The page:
A book about time

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jkbarnes
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A book about time

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For Father’s Day, my wife got me two books centered around time. The first was a novel about a man who ages incredibly slowly and his search for his daughter over the centuries. It wasn’t great literature by any stretch, but it was a fun read, especially for a history teacher.

The second book is About Time: A History of Civilization in Twelve Clocks by David Rooney. The premise is to lay out a broad history of civilization through the history and examination of 12 different devices for measuring time. Each device is examined on its own and then also used to illustrate far broader ideas related to the development of civilization that it represents.

The premise sounds great, but unfortunately it’s not. The author clearly understands timekeepers, timekeeping, and the history of clocks, but is, I think, out of his element discussing all that within the scope of world history. This reads more like a history written by a journalist, not a trained historian. There are a lot of broad assertions that aren’t really backed up or elaborated on.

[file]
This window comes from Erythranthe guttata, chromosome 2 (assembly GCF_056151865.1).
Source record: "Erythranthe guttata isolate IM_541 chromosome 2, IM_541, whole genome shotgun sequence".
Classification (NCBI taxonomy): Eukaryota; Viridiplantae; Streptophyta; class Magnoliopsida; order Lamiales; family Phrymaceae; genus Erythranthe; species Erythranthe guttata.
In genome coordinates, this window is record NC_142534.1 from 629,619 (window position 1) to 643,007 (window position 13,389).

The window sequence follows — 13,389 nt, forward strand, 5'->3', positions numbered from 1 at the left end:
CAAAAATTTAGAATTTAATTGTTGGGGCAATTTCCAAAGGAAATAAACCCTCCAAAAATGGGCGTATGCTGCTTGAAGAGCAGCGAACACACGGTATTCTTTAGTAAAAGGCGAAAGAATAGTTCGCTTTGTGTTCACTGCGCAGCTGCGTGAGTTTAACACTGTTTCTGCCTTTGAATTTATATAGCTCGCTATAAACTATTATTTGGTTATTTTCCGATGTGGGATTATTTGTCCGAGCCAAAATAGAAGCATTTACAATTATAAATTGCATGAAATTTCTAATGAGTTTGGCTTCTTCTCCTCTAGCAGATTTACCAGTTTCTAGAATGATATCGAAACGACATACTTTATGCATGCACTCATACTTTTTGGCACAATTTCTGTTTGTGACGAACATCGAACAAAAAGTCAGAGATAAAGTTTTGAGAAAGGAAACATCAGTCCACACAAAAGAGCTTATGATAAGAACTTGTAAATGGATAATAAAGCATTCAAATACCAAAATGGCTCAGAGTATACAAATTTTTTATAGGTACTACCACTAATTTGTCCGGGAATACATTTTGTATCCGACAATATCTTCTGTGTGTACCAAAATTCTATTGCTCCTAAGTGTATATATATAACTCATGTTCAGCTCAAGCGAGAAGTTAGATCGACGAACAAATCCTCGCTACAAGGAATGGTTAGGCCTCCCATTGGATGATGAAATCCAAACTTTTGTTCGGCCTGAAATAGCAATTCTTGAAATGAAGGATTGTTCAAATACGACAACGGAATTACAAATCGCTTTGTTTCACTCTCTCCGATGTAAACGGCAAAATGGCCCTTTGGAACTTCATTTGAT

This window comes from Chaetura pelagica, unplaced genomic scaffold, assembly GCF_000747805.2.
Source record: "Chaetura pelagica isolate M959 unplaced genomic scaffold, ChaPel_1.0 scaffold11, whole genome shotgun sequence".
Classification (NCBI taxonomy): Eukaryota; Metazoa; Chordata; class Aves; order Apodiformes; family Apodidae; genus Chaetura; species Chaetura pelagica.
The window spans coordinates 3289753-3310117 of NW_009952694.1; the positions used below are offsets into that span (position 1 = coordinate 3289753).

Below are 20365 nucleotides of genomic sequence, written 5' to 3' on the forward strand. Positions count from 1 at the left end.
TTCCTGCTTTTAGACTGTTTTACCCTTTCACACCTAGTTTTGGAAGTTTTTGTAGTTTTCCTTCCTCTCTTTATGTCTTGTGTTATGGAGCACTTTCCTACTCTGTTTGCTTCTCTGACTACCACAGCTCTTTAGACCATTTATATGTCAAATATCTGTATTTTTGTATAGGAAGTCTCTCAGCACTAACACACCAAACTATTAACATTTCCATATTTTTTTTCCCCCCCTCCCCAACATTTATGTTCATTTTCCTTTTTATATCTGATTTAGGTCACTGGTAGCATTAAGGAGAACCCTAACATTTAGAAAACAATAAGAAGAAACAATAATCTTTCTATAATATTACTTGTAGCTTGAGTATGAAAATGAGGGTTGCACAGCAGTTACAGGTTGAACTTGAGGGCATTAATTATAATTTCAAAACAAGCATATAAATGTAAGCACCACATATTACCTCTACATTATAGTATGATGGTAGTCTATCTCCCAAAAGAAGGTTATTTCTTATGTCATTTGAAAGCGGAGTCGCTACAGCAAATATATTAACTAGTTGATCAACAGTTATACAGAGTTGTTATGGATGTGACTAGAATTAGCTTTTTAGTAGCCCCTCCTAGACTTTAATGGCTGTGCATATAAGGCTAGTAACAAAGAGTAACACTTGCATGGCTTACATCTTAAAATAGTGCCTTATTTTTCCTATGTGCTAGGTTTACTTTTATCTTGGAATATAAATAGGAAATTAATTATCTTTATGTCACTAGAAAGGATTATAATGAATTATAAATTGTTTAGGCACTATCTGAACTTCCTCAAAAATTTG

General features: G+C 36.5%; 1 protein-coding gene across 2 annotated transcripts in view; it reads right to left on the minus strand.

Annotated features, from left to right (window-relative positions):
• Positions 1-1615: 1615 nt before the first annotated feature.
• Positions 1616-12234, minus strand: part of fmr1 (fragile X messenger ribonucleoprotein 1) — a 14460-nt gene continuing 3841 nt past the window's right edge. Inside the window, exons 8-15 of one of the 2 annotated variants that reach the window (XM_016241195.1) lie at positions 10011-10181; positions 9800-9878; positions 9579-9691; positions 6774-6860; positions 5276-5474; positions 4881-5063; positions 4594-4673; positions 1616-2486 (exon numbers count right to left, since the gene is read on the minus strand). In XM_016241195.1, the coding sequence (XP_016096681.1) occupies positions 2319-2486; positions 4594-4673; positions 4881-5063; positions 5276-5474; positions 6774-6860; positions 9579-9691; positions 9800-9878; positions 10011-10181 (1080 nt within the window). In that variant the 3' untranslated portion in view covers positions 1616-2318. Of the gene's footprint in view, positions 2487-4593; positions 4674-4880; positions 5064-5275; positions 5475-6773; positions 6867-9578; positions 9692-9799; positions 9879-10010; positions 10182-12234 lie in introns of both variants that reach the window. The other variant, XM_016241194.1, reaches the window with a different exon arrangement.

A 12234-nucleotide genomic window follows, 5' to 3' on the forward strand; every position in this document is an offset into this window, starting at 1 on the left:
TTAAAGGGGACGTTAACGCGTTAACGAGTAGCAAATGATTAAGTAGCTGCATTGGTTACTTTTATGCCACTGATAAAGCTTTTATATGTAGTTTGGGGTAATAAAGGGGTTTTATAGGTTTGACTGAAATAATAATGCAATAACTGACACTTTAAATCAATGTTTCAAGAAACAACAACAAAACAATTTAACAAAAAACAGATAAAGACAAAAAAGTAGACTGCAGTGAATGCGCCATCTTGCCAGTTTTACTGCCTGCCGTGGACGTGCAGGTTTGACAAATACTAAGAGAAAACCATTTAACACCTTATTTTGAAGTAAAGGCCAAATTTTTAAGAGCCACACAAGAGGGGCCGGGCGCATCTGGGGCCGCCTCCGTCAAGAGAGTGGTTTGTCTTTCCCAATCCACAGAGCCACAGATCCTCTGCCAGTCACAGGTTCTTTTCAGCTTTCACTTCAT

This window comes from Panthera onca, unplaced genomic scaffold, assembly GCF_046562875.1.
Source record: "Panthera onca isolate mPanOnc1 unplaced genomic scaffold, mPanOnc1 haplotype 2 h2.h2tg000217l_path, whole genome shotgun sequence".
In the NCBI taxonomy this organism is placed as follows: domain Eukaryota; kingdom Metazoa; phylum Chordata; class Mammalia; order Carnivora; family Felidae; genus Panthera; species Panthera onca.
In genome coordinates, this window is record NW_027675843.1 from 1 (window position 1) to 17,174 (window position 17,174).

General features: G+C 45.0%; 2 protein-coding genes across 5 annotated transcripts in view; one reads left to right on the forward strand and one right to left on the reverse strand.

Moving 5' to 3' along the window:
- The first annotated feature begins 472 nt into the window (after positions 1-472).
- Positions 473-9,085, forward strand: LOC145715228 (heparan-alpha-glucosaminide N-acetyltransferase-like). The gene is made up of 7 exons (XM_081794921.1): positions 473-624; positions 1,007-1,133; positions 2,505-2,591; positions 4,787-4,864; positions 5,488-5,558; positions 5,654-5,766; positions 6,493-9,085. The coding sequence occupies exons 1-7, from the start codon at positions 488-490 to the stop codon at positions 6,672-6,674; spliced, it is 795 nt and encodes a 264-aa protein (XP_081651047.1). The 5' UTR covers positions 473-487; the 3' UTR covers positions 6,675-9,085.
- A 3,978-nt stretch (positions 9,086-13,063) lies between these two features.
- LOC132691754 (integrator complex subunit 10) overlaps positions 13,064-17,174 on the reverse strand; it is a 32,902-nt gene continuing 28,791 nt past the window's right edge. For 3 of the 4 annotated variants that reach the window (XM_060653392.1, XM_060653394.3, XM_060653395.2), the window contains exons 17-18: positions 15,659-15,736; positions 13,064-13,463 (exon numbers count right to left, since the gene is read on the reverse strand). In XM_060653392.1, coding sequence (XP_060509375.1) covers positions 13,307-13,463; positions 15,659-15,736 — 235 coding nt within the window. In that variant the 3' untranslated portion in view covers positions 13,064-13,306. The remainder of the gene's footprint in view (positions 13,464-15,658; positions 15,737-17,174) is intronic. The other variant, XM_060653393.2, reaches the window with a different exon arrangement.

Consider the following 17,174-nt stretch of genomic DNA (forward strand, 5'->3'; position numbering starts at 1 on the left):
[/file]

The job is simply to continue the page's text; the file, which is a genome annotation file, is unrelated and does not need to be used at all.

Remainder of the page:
It’s a disappointment because there are some real gems to be found in here. I wish he’d provide more specifics and insights to the devices discussed rather than broadly trying to link them global themes. It’s like I’m being teased! He also rambles a lot with a shifting focus in the chapters. It reminds me of the Monty Python skit about the Spanish Inquisition! :lol:

I’ve put down and picked up the book multiple times. I want to finish the book, but I struggle to maintain interest for extended reading. The chapter I’m currently on, called Empires, is the most interesting one so far, and the one where he has best captured the intent of the book. He’s discussing the building of astronomical observatories throughout the great empires of the 18th, 19th, and early 20th centuries for the primary purpose of establishing accurate local time, and the system by which that accurate time was communicated to sea captains so that they could calibrate their shipboard chronometers. This chapter makes me want to get a world timer as a connection to this historical need to accurately know time around the world. How timely that @MiniMpi has just listed his C65 World Timer in the sales corner! :lol:

Anyway, I don’t know that I can unequivocally recommend the book. If it sounds intriguing to you, check it out.

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Re: A book about time

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I've read About Time... Got into some sections ... Skipped paragraphs in others...

What is the title of the fiction you mentioned ?
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jkbarnes
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Re: A book about time

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Greatpotfarm wrote: Sun Jul 30, 2023 4:27 pm I've read About Time... Got into some sections ... Skipped paragraphs in others...

What is the title of the fiction you mentioned ?
How to Stop Time by Matt Haig. It was a quick and easy read, fun but not great.
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